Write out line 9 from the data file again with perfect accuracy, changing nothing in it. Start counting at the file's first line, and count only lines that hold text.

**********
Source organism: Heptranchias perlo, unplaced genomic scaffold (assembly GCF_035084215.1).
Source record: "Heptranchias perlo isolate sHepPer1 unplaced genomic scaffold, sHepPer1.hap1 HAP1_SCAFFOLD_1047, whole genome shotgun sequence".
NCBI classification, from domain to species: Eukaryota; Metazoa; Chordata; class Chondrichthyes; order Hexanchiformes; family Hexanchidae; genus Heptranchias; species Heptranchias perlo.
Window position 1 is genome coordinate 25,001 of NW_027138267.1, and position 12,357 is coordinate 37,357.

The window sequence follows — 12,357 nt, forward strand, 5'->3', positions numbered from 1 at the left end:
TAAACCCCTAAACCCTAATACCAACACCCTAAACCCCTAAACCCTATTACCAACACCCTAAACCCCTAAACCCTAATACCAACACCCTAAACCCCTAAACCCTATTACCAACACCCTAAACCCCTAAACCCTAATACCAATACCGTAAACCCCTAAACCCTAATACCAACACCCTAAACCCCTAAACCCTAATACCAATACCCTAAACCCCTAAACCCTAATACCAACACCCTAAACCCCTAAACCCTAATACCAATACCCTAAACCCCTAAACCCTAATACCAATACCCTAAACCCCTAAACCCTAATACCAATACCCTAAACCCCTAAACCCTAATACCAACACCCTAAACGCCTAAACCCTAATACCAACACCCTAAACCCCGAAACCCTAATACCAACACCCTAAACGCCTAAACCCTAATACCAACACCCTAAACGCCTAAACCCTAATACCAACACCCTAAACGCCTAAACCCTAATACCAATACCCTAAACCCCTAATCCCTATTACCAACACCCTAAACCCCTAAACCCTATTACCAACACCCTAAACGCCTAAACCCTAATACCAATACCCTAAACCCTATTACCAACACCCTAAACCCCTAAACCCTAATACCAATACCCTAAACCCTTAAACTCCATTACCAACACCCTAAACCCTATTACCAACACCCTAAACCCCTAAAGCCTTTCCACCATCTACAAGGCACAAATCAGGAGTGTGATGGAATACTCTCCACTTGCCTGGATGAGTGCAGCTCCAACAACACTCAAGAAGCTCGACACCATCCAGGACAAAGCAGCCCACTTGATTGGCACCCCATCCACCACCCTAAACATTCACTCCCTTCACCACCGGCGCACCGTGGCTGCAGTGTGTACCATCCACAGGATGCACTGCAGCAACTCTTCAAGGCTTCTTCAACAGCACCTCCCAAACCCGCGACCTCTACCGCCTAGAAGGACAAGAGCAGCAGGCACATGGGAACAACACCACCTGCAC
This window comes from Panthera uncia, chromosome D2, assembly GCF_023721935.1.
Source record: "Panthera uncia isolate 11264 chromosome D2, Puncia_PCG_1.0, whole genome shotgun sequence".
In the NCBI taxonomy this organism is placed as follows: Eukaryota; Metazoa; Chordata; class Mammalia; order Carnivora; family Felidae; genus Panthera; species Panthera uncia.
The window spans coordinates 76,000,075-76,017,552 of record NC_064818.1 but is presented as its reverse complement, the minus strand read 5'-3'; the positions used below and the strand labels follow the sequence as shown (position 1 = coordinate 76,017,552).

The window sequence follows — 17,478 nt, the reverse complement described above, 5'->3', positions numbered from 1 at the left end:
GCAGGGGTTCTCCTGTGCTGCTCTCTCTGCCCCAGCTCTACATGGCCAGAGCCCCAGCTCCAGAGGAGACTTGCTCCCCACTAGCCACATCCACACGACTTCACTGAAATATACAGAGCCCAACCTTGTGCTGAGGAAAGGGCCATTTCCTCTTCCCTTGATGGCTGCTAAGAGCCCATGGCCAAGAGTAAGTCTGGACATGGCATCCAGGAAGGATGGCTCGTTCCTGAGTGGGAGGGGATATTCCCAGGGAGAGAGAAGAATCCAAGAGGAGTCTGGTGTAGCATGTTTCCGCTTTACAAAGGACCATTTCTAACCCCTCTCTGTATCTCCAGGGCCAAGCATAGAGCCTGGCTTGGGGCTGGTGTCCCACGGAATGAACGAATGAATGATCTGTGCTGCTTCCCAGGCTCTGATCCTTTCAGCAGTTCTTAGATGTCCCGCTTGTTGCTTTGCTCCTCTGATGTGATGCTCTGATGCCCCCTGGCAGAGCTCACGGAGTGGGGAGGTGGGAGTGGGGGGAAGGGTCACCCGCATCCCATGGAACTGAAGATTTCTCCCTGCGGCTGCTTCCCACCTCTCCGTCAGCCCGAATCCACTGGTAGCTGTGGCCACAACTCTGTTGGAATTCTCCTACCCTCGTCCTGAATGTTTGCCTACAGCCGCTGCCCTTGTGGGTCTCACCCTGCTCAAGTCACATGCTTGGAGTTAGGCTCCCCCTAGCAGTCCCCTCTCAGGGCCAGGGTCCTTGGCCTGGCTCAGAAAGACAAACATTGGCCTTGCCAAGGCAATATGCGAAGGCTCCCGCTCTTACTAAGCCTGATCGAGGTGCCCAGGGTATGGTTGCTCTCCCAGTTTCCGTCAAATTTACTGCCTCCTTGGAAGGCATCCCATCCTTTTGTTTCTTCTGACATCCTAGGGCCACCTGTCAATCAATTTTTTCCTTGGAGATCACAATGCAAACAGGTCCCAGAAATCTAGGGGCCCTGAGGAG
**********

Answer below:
In the NCBI taxonomy this organism is placed as follows: Eukaryota; Metazoa; Chordata; class Mammalia; order Carnivora; family Felidae; genus Panthera; species Panthera uncia.